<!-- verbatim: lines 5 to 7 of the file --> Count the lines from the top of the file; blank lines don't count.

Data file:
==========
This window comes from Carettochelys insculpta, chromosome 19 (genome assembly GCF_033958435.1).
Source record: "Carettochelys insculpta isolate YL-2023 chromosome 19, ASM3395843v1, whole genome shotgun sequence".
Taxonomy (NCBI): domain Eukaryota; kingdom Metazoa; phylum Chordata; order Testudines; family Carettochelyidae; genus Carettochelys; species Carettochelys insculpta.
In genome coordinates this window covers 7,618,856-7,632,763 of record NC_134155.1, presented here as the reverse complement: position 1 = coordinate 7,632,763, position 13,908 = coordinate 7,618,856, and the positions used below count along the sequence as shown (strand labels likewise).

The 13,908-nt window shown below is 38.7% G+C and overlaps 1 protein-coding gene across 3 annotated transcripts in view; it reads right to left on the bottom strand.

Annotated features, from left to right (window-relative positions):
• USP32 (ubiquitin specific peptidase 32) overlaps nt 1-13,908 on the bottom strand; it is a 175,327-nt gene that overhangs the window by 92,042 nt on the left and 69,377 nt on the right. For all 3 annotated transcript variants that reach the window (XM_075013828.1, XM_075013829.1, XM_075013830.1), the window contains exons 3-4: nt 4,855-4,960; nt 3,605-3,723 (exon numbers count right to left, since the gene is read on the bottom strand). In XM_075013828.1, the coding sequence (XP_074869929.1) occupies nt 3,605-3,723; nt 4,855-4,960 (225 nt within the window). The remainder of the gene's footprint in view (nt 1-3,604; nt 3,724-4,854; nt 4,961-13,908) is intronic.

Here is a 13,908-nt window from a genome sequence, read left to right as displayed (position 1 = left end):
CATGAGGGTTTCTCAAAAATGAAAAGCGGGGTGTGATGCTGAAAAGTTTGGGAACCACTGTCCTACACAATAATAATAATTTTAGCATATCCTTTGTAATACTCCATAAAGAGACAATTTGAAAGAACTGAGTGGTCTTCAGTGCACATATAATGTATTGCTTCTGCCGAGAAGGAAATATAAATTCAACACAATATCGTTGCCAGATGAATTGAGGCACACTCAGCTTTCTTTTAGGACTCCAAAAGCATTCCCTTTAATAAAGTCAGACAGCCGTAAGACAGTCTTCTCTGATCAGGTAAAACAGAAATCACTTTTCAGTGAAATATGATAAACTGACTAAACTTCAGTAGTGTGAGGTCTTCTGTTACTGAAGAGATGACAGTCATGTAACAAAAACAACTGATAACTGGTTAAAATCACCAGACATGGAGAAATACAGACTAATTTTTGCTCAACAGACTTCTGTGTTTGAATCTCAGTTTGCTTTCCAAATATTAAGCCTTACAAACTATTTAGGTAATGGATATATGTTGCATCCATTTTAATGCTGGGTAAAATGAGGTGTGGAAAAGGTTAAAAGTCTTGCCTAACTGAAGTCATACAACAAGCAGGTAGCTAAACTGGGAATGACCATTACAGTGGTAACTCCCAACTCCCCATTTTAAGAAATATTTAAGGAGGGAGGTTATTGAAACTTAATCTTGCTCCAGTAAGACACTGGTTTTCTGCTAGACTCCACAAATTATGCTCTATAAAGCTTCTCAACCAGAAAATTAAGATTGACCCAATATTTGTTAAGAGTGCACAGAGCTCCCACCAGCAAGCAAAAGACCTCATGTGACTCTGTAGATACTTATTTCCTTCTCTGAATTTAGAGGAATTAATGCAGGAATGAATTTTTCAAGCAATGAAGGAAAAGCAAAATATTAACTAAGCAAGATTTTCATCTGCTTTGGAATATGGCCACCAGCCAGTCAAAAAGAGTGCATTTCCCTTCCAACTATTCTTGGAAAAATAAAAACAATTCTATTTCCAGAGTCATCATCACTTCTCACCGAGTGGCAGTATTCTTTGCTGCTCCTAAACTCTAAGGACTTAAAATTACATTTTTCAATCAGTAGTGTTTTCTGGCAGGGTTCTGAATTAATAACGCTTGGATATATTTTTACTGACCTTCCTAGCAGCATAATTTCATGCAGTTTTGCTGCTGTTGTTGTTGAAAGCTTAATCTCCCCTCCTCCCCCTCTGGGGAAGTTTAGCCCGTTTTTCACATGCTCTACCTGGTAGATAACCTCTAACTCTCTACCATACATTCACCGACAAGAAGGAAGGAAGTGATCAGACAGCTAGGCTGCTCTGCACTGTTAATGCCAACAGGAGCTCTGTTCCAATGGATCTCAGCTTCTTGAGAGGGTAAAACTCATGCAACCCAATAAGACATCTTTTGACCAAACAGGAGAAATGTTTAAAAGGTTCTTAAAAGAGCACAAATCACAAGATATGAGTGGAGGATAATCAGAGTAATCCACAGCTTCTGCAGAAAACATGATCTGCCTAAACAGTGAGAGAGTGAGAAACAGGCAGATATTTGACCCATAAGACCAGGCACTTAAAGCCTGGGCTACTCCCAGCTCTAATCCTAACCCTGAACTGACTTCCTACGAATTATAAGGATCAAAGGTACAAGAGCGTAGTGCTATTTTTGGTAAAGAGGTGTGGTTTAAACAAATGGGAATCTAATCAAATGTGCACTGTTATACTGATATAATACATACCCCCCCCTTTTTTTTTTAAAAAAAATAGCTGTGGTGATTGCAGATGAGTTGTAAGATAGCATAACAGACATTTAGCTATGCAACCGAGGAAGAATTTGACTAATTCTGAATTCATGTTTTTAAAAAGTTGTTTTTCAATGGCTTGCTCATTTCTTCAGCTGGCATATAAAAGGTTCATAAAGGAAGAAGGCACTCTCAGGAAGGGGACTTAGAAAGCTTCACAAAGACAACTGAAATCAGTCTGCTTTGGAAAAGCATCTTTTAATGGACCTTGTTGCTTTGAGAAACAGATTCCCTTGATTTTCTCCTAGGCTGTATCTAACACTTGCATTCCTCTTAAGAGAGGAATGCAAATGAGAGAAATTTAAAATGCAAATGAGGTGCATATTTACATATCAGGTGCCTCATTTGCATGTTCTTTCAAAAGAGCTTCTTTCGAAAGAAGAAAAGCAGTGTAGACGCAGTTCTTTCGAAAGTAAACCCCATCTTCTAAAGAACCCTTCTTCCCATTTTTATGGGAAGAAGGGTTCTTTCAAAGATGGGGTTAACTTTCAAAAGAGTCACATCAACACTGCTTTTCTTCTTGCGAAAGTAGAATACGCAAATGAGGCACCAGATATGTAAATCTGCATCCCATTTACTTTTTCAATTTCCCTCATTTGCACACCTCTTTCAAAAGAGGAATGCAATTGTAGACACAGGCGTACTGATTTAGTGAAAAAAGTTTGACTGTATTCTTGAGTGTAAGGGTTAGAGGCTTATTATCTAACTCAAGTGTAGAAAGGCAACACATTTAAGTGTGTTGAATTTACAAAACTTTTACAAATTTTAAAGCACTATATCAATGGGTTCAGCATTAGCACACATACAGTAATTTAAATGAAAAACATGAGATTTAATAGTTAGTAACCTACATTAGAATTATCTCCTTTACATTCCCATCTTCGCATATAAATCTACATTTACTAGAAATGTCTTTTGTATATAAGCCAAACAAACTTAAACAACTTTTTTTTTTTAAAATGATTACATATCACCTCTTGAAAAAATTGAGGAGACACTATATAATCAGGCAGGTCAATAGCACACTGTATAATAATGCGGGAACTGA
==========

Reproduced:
The 13,908-nt window shown below is 38.7% G+C and overlaps 1 protein-coding gene across 3 annotated transcripts in view; it reads right to left on the bottom strand.

Annotated features, from left to right (window-relative positions):
• USP32 (ubiquitin specific peptidase 32) overlaps nt 1-13,908 on the bottom strand; it is a 175,327-nt gene that overhangs the window by 92,042 nt on the left and 69,377 nt on the right. For all 3 annotated transcript variants that reach the window (XM_075013828.1, XM_075013829.1, XM_075013830.1), the window contains exons 3-4: nt 4,855-4,960; nt 3,605-3,723 (exon numbers count right to left, since the gene is read on the bottom strand). In XM_075013828.1, the coding sequence (XP_074869929.1) occupies nt 3,605-3,723; nt 4,855-4,960 (225 nt within the window). The remainder of the gene's footprint in view (nt 1-3,604; nt 3,724-4,854; nt 4,961-13,908) is intronic.